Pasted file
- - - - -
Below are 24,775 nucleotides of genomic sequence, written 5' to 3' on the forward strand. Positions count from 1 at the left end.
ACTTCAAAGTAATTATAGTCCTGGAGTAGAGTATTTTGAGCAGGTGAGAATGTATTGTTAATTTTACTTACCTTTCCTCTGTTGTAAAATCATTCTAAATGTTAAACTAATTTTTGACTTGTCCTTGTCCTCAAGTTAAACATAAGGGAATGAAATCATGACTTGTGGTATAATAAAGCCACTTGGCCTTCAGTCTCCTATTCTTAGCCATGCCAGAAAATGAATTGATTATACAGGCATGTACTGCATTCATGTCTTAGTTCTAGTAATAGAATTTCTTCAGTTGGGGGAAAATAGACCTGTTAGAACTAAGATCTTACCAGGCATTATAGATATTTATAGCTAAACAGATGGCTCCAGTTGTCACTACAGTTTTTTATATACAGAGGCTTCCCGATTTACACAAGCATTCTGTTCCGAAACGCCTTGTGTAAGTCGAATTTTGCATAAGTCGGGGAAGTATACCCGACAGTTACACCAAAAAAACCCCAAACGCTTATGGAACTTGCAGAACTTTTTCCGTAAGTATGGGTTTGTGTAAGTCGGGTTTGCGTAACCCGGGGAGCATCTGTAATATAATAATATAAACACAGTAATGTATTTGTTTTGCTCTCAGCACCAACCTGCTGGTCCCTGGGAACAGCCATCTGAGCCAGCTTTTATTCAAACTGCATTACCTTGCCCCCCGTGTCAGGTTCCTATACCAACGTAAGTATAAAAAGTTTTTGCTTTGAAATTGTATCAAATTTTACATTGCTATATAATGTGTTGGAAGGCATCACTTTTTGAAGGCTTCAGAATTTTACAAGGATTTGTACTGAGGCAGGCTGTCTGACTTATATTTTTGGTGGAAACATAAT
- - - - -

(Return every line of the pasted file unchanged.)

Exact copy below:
Below are 24,775 nucleotides of genomic sequence, written 5' to 3' on the forward strand. Positions count from 1 at the left end.
ACTTCAAAGTAATTATAGTCCTGGAGTAGAGTATTTTGAGCAGGTGAGAATGTATTGTTAATTTTACTTACCTTTCCTCTGTTGTAAAATCATTCTAAATGTTAAACTAATTTTTGACTTGTCCTTGTCCTCAAGTTAAACATAAGGGAATGAAATCATGACTTGTGGTATAATAAAGCCACTTGGCCTTCAGTCTCCTATTCTTAGCCATGCCAGAAAATGAATTGATTATACAGGCATGTACTGCATTCATGTCTTAGTTCTAGTAATAGAATTTCTTCAGTTGGGGGAAAATAGACCTGTTAGAACTAAGATCTTACCAGGCATTATAGATATTTATAGCTAAACAGATGGCTCCAGTTGTCACTACAGTTTTTTATATACAGAGGCTTCCCGATTTACACAAGCATTCTGTTCCGAAACGCCTTGTGTAAGTCGAATTTTGCATAAGTCGGGGAAGTATACCCGACAGTTACACCAAAAAAACCCCAAACGCTTATGGAACTTGCAGAACTTTTTCCGTAAGTATGGGTTTGTGTAAGTCGGGTTTGCGTAACCCGGGGAGCATCTGTAATATAATAATATAAACACAGTAATGTATTTGTTTTGCTCTCAGCACCAACCTGCTGGTCCCTGGGAACAGCCATCTGAGCCAGCTTTTATTCAAACTGCATTACCTTGCCCCCCGTGTCAGGTTCCTATACCAACGTAAGTATAAAAAGTTTTTGCTTTGAAATTGTATCAAATTTTACATTGCTATATAATGTGTTGGAAGGCATCACTTTTTGAAGGCTTCAGAATTTTACAAGGATTTGTACTGAGGCAGGCTGTCTGACTTATATTTTTGGTGGAAACATAAT